So a while back I was invited to speak at a CharityComms ‘brand management’ event called ‘Keeping your reputation spotless.’ I agreed to speak if they were ok with me debunking the entire notion of ‘brand management’ in a digital era, and the ethical implications of it more generally. Then, yesterday, I discovered that I was slotted to speak on a panel of four white men. What do I do, as a white man who doesn’t want to contribute to racism and sexism, and the unspoken implication that expertise has a race/gender? After much consulting of friends on the interwebs, I wrote this letter.
Dear CharityComms –
When I was first invited to speak on your brand management panel, I thought it could be fun; rarely do I have the chance to speak to an audience so invested in the status quo of organisational communications and public affairs, so thought it could be a good chance to constructively ruffle some feathers. I’ve been genuinely looking forward to it. As I said when I initially accepted, I think brand management works against its own stated aims, focusing on image and reputation, rather than integrity. It is a plaster to avoid dealing with deeper organisational problems, which is ethically messed up, but is also a losing game in an era of increasing transparency, when Trafigura, Ryan Giggs, and of course the dreaded Streisand Effect are part of the new reality.
But that’s not why I’m writing this letter. I’m writing it because I realised yesterday that I was lined-up to be one of four white men at the event’s opening panel. Admittedly, I didn’t raise this as a possible concern when I first accepted; it’s something I’m working on getting better at raising, and have included on my generic talks/workshops CV, but don’t always remember to do each time I’m approached to do a specific event. So I’m sorry for not raising it as a concern earlier.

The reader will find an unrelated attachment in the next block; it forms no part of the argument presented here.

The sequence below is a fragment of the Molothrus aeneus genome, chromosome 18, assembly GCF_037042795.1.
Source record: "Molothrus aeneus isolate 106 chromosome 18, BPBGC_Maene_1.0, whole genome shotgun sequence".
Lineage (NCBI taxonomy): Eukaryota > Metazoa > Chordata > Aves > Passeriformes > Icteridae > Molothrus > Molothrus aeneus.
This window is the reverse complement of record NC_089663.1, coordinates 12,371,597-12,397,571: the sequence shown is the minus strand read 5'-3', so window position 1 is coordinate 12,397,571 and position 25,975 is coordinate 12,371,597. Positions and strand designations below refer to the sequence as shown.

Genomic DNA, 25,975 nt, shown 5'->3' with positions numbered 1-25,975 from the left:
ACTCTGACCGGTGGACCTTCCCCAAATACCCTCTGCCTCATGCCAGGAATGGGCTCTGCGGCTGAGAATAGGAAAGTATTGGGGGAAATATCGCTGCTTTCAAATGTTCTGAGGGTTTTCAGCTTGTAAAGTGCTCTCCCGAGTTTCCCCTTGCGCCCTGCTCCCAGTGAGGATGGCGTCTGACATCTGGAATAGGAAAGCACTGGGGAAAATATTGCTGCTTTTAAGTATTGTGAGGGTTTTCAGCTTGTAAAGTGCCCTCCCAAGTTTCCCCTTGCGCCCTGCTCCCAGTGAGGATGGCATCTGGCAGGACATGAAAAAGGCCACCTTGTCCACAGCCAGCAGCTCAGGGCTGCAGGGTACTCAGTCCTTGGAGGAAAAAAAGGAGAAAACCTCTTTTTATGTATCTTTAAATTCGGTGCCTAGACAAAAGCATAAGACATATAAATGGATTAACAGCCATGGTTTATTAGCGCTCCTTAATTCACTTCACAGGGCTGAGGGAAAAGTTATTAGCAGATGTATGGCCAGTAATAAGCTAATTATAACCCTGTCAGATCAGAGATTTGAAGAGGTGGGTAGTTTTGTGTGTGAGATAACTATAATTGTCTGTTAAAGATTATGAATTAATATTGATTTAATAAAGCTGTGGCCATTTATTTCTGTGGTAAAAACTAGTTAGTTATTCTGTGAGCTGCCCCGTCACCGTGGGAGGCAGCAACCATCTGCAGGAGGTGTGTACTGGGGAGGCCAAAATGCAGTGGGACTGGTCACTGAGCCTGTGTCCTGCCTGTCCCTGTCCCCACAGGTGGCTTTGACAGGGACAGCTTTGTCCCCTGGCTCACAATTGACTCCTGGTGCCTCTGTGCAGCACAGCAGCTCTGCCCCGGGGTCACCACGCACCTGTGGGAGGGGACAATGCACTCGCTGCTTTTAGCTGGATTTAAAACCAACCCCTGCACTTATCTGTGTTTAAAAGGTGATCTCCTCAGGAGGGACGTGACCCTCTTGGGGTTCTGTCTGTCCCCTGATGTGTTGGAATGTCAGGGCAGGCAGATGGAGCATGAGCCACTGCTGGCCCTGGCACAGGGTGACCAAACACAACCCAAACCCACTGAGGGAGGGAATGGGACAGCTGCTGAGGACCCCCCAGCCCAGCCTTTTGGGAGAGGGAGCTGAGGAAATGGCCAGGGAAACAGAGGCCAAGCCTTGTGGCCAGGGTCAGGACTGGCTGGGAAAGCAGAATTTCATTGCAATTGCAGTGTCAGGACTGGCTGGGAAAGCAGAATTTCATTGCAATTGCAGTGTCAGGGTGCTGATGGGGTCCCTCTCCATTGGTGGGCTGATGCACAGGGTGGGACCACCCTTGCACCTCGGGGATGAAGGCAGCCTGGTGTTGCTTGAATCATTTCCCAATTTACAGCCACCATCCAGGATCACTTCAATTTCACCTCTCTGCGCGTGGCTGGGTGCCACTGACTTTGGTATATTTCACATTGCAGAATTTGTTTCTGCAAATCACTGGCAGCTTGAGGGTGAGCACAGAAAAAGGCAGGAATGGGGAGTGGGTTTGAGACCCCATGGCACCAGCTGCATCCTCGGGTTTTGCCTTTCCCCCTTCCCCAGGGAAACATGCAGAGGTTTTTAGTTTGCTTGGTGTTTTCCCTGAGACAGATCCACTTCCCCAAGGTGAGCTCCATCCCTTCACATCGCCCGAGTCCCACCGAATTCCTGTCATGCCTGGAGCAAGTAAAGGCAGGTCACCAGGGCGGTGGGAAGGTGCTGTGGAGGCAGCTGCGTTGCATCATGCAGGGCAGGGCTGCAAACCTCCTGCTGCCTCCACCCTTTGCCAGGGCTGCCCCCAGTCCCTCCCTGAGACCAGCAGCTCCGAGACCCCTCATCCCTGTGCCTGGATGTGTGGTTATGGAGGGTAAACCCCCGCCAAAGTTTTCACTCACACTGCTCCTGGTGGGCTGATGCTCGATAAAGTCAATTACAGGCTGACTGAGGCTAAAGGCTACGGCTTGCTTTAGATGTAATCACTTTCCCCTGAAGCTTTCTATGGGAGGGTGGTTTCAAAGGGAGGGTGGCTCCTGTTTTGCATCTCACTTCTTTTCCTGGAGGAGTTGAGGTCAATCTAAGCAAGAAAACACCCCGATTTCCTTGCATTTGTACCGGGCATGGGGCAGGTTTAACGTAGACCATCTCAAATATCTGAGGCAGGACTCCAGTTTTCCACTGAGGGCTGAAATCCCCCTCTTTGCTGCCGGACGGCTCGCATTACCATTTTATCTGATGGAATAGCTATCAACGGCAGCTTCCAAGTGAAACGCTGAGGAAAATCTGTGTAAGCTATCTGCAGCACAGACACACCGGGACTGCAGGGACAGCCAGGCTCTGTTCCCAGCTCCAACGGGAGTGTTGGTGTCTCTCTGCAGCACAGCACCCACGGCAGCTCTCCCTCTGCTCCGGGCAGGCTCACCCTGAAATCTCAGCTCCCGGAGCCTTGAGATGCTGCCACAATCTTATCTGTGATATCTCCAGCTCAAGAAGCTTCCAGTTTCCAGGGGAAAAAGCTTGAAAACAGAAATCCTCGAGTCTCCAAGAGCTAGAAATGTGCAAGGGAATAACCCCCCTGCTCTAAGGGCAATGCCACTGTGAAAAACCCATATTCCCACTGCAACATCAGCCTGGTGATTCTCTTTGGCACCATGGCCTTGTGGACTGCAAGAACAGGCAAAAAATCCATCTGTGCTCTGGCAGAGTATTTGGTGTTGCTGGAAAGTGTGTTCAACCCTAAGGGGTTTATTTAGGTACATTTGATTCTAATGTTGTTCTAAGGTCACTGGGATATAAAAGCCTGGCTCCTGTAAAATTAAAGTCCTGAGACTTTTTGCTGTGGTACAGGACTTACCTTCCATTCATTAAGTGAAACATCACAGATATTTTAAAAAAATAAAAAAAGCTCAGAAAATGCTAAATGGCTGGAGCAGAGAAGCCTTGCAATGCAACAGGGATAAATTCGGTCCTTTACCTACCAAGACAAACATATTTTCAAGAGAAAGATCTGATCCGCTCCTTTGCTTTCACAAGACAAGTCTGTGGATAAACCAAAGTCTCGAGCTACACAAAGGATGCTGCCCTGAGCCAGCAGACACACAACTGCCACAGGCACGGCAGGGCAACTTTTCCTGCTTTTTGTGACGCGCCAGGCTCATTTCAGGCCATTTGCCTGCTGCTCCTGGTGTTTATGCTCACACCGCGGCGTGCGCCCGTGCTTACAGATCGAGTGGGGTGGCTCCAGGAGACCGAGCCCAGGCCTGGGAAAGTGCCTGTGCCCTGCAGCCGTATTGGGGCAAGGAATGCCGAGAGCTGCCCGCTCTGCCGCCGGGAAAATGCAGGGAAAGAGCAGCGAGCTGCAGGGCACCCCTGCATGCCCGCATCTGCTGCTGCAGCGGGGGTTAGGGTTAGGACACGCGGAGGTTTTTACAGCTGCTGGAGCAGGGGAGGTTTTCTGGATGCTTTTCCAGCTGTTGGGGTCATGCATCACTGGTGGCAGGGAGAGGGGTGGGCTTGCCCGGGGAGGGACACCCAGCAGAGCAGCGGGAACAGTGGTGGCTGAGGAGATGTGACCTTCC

But as I did raise in emails since, I feel the implications of an all white male panel (even if the chair is a white woman) are not good. The subtext becomes: ‘expertise in this field is directly associated with race, gender, etc…’ And I don’t feel comfortable – even if I feel I would be adding a useful criticism of the other panelists’ perspectives – being a part of that unspoken subtext. While I am glad there are women speaking throughout the rest of the event, an opening panel sets the tone, and is often the source of the photos that outlive the event, so is particularly important to have thought about these issues.
When I was told in reply that there was no space for another speaker, and that you were really keen to have me on the main panel (after I suggested doing a smaller workshop in the afternoon, instead), I decided – in consultation with many others – that I had to take a different route. While hearing from you that this balance would be taken more seriously at a future event is good, I have too often seen this kind of future promise of action on inequality not translate into real action, once the heat of the current situation is taken off. Old habits die hard. I also consulted Twitter and Facebook, garnering dozens of responses, the vast majority of which encouraged me to step back and make conscious space for other voices to be heard.
So I am politely withdrawing myself from the ‘Keeping your reputation spotless’ panel, with the hope that:
1) whoever you find to replace me on the panel can break through the current homogeneity, and
2) that this will become a real deep thinking point for future events held by CharityComms, even if it means a lot of initial work to forge more connections into communities who are not currently part of your existing speaker pools, and a deeper analysis of how current organising practices may be inadvertently closing doors to others.
I realise that addressing this stuff is always a work in progress, and that one female/person of colour speaker will not properly address the ways so many organisations end up at the point of creating all white/male panels, but by making this issue public, I hope it will keep it from becoming the back-burner concern I’ve too often see equalities issues relegated to. I hope that it leads to a deeper organisational soul searching as to the ways privilege and traditional power structures might be shaping your work, as it does all of ours, if we are not explicitly conscious of it.
So I apologise for the inconvenience and challenge this may cause, but hope that just as choosing not to be involved is part of my own process of addressing my own privilege, it can also be a part of CharityComms process of addressing the privileges that might be subconsciously shaping aspects of its wider work. I am keen to see what response this garners, in practice.
With Love, solidarity and respect,